4 Of My All Time Favorite books That Inspire Me

We all have them; those books which stay in the mind long after we have turned the last page. The most powerful of these may become a part of us. They may color our world a little brighter, challenge us, teach us things about the world and ourselves and ultimately inspire us.


This is of course a personal list of books which have done that for me – books I have read and re-read already many times in my life. Each and every person will have their own list and a different idea of what defines inspirational but if you are looking for further inspirational reading material you might like to try these. They are in no particular order of preference.

To Kill a Mockingbird – Harper Lee

In 2009 a national newspaper poll, listing the most inspirational books of all time, placed this book in first place, ahead of all other book including the bible.

Harper Lee was not a prolific writer. In fact she only ever published this one book which many believe to be semi-autobiographical.

The themes of the book – prejudice and, most notably, racism – are very adult but the perspective is that of a young child which is given to us by the book’s narrator, Scout. This contrast is part of what gives this book its power – Scout questions with the naivety and simplicity of a child which allows us to do the same; something which most of us haven’t done since we were children ourselves.
It is a gripping tale beautifully told, forcing us to question the validity of our own judgements and prejudices not just at surface level but to the depths of our soul.

Jonathan Livingston Seagull – Richard Bach

At first glance this tiny book, with its simple language and seagull narrator, might appear to be a child’s book but it is far, far more than that.

Jonathan Livingston Seagull is an outcast – he is ostracized from his flock because he finds it impossible to conform. Through his eyes we discover what it means to be brave enough to question and then step outside the confined norms of society – something which brings both pain and loneliness.

This book takes us on a journey – exploring the meaning of life’s quests, being true to our heart no matter what the consequences, suffering pain and then ultimately discovering that all we need can only ever truly be found within us.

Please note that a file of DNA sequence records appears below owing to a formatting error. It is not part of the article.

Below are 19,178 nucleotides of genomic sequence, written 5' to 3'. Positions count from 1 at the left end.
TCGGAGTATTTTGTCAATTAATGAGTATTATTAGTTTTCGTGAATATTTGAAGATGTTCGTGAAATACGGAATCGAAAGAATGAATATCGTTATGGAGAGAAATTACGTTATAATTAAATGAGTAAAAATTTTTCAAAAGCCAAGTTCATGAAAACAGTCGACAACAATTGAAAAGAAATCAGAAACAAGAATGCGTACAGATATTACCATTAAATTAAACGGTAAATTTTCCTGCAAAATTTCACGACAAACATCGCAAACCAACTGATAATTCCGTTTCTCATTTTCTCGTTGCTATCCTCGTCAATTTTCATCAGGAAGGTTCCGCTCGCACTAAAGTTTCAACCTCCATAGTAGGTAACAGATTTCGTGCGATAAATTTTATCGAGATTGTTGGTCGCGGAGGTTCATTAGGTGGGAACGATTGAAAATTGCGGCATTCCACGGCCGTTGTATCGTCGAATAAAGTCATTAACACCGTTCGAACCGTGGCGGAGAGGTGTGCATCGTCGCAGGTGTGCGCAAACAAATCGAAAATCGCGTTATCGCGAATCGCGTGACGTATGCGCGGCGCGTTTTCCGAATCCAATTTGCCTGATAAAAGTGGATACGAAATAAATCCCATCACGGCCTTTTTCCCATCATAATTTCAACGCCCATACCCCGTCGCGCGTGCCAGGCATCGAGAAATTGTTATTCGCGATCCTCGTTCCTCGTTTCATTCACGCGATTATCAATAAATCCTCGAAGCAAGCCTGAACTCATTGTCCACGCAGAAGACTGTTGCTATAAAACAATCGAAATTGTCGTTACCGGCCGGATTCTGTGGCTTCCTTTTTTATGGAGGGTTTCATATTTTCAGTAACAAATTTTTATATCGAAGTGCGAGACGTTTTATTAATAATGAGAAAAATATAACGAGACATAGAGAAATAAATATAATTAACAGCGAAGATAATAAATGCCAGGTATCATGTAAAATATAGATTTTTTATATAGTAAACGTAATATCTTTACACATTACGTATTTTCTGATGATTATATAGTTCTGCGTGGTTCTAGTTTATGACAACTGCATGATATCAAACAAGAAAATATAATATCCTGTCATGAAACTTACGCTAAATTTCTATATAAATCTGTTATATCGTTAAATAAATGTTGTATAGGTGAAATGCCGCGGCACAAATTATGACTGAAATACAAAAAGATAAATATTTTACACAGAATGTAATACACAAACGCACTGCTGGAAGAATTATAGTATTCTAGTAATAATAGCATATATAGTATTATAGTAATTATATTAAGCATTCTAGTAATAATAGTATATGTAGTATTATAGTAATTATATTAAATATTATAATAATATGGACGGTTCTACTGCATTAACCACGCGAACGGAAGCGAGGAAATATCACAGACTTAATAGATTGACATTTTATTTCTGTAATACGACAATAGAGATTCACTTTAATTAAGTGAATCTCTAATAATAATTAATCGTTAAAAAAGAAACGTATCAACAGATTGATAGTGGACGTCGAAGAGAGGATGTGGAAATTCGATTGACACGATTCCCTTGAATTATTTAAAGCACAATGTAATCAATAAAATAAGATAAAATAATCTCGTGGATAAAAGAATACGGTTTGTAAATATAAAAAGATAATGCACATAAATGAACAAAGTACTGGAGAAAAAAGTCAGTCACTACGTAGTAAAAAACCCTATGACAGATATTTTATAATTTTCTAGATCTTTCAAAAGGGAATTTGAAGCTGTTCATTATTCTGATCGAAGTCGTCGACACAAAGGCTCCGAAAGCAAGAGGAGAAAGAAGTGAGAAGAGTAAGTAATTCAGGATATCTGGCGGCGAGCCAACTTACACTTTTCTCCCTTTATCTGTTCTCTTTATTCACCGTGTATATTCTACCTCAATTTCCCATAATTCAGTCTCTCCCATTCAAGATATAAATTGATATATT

The Prophet – Kahlil Gibran

Wherever I travel in the world this book comes with me and on the two occasions I have left it behind it has found me. This is one of those magical books; the kind that seems to speak as if it was written for each of us specifically.

It is not a story as such, although there is a chronological order to the book and both a definite beginning and end. But you can dip into it anywhere and it has the power to clarify the mind; to help sort through the boggy murk of obstacles and problems that cause us pain and heartache at times.

Kahlil Gibran was a poet and that is very evident from each and every one of his beautiful and inspiring passages set out in sections addressing each of the main issues in life – love, friends, work and so forth.

Miracles on the Water – Tom Nagorski

This book has special meaning for me as Ken Sparkes, one of the story’s survivors and now an old man, is a personal friend. However, the story is so inspirational and such a reminder of what the human spirit can achieve – its great fortitude, capability for heroism and self-sacrifice – it is unlikely to leave anyone who reads it without a deep and lasting impression.

During the Second World War, the SS City of Benares was traveling from England to America, carrying 90 children aged 5 and up as part of an evacuation project. The ship was torpedoed and consequently sunk – only 13 children survived, 6 of them after being adrift in the ocean for 7 days on a life-boat barely equipped for such events. This is their story.

Have you read any of these books? Do you have any favorite book that inspires you? Please leave them in the comments below!

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